To get just what you want on the flag, right-click it again and select Edit Info. Flag size toggled to see select detail By returning to Toggle size, you can change back to the smaller flag. If you like, view optimal activity response as well. To look at the desirability surface in three dimensions, again click Response and choose Desirability.

Then, on the floating Graphs Tool, press 3D Surface. Next select View, Show Rotation and change horizontal control h to Press your Tab key or click the graph. What a spectacular view! In other words, the solution is relatively robust to factor C. Do this by pressing the Default button Surface Graphs and any other Graph Preference screens you experimented on. Design-Expert offers a very high Graph resolution option. Try this if you like, but you may find that the processing time taken to render this, particularly while rotating the 3D graph, can be a bit bothersome.

This, of course, depends on the speed of your computer and the graphics-card capability. To see a broader operating window, click the Graphical node. You need not enter a high limit for graphical optimization to function properly. Graphical optimization: Conversion criteria Click Activity response.

If not already entered, type in 60 for the Lower Limit and 66 for the Upper Limit. Notice that regions not meeting your specifications are shaded out, leaving hopefully! Temperature then becomes a constant factor at 90 degrees as before for Solution 1. This Design-Expert display may not look as fancy as 3D desirability but it can be very useful to show windows of operability where requirements simultaneously meet critical properties.

Shaded areas on the graphical optimization plot do not meet the selection criteria. This provides a measure of uncertainty on the boundaries predicted by the models — a buffer of sorts.

Confidence intervals CI superimposed on operating window After looking at this, go back and turn off the intervals to re-set the graph to the default settings. If you are subject to FDA regulation and participate in their quality by design QBD initiative, the CI-bounded window can be considered to be a functional design space, that is, a safe operating region for any particular unit operations. However, to establish a manufacturing design space on must impose tolerance intervals.

This tutorial experiment provided too few runs to support imposition of TIs. What will this do to the operation window? Find out by dragging the 80 conversion contour until it reaches a value near Then right-click it and Set contour value to 90 on the nose. Changing the conversion specification to 90 minimum It appears that the more ambitious goal of 90 percent conversion is feasible.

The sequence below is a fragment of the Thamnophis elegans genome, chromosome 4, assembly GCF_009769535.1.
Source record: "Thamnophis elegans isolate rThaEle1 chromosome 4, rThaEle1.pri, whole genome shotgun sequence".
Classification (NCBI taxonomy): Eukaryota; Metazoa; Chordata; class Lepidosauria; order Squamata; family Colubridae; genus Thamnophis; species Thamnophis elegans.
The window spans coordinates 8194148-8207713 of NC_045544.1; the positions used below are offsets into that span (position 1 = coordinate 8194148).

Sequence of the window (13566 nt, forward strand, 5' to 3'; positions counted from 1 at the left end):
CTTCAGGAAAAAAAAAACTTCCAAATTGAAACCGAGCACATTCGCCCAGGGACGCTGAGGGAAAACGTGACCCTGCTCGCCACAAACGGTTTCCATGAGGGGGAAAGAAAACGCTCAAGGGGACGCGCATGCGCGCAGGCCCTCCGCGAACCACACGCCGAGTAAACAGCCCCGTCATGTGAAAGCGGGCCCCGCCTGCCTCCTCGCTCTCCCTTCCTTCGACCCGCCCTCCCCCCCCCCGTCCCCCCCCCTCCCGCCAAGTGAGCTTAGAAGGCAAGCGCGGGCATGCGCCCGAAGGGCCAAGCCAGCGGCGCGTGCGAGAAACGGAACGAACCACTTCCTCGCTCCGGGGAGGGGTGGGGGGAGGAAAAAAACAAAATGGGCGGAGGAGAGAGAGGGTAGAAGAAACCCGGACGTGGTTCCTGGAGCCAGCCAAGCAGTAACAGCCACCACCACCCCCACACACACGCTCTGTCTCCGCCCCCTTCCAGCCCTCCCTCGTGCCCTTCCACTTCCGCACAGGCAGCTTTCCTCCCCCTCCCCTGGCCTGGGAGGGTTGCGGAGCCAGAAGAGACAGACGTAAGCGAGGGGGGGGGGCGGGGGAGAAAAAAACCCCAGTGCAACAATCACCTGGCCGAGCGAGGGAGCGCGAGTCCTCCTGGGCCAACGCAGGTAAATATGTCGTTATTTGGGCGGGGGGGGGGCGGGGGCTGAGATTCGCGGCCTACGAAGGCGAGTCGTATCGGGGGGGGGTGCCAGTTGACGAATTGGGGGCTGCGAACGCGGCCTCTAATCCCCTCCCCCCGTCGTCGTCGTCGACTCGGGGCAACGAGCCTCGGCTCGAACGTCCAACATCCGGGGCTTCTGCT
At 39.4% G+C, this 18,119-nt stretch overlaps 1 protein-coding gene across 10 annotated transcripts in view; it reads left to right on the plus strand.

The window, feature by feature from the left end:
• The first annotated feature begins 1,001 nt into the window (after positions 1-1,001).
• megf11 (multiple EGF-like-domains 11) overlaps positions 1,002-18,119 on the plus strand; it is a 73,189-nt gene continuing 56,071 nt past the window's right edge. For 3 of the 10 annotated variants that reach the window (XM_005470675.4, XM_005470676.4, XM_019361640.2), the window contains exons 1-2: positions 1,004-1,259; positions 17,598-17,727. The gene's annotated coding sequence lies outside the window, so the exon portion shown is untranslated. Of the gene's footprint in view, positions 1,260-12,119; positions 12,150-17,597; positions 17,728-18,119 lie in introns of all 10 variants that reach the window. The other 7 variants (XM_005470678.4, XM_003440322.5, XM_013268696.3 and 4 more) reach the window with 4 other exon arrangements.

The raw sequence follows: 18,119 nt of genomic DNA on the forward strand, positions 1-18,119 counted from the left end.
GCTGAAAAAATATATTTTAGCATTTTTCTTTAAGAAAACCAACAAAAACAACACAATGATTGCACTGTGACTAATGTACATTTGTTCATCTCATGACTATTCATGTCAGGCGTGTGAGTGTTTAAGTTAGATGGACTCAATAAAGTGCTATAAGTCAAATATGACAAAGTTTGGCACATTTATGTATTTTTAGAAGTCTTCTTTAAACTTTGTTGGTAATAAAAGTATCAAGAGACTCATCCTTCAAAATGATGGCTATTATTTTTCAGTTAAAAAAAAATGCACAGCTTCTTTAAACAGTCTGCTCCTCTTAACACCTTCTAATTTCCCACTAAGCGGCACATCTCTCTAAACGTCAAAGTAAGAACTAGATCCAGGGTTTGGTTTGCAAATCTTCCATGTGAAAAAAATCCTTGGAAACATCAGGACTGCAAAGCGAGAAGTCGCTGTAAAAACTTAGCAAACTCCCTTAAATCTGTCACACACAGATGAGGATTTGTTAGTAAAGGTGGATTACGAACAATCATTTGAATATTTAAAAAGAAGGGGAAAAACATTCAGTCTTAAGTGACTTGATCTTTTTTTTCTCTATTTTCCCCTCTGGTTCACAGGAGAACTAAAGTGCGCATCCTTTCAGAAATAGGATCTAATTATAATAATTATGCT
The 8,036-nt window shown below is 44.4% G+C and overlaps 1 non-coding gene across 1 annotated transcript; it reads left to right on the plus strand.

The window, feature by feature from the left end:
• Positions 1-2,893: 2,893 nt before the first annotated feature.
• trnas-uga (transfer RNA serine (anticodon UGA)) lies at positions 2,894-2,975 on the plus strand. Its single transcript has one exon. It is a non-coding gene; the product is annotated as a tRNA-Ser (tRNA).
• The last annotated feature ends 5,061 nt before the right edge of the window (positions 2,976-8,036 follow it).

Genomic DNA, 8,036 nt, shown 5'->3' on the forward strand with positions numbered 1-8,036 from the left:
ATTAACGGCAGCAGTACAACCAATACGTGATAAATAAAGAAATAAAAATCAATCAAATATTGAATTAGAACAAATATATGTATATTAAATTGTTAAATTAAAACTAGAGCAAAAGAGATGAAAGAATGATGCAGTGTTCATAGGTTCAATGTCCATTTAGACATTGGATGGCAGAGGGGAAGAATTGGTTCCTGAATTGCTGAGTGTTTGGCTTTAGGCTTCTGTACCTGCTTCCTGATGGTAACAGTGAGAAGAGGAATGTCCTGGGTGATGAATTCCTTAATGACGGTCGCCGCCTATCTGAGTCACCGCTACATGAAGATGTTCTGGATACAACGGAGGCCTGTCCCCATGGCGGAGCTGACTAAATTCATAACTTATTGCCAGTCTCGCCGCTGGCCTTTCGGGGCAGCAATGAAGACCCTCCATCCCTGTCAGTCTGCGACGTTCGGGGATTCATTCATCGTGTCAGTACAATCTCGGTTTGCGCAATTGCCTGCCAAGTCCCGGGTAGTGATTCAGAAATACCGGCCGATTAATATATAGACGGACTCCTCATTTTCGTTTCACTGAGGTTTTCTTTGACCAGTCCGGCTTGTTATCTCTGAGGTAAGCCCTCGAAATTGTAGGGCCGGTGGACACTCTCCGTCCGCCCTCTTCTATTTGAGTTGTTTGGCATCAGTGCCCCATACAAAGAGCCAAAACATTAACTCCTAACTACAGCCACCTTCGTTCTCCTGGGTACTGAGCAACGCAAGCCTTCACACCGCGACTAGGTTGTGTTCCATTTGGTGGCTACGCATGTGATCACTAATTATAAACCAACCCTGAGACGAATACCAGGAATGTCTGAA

This requirement change would make the lower activity specification superfluous as evidenced by it no longer being a limiting level, that is, not a boundary condition on the operating window.

Graphical optimization works great for two factors, but as factors increase, optimization becomes more and more tedious.

You will find solutions much more quickly by using the numerical optimization feature. Then return to the graphical optimization and produce outputs for presentation purposes. Response Prediction and Confirmation This feature in Design-Expert software allows you to generate predicted response s for any set of factors. To see how this works, click on the Point Prediction node lower left on your screen. Click the Point Prediction node left on your screen. Notice it now defaults to the first solution.

Be thankful Design-Expert programmers thought of this, because it saves you the trouble of dialing it up on the Factors Tool. Go ahead and play with them now if you like. You can either move the slider controls, or switch to the Sheet view and enter values. Take a moment now to study the screen tips on all the statistical intervals that come up when you press the light- bulb icon.

Confirmation After finding the optimum settings based on your RSM models, the next step is to confirm that they actually work. To do this, click the Confirmation node left side of your screen. You might be surprised at the level of variability, but it will help you manage expectations. Note: block effects, in this case day-by-day, cannot be accounted for in the prediction. Of course you would not convince many people by doing only one confirmations run. Doing several would be better.

Go to the Confirmation Tool and enter for n the number 3. Click the Enter Data option and type for Activity 62, 63 and Entering confirmation run results Notice that the prediction interval PI narrows as n increases. Does the Data Mean displayed in red fall within this range?

If so, the model is confirmed. Observe the diminishing returns in terms of the precision, that is, the PI approaches a limit — the confidence interval CI that you saw in Point Prediction. The CI is a function of the number of experimental runs from which the model is derived. That is done is this stage, so one can only go so far with the number of confirmation runs. Perhaps half a dozen of these may suffice. If you are not worn out yet, you will need this file in Part 3 of this series of tutorials.

Summary Numerical optimization becomes essential when you investigate many factors with many responses. It provides powerful insights when combined with graphical analysis. However, subject-matter knowledge is essential to success. For example, a naive user may define impossible optimization criteria that results in zero desirability everywhere!

To avoid this, try setting broad acceptable ranges. Narrow them down as you gain knowledge about how changing factor levels affect the responses.

Move on to the next tutorial on advanced topics for more detailing of what the software can do. If you want to learn more about response surface methods not the software per se , attend our Stat-Ease workshop Response Surface Methods for Process Optimization.

We appreciate your questions and comments on Design-Expert software. E-mail these to stathelp statease. Then under the Analysis branch click the R1:Conversion node and go to Model Graphs to bring up the contour plot.

In the vacant region of the AB contour plot right click and select Add contour. Then drag the contour around it will become highlighted.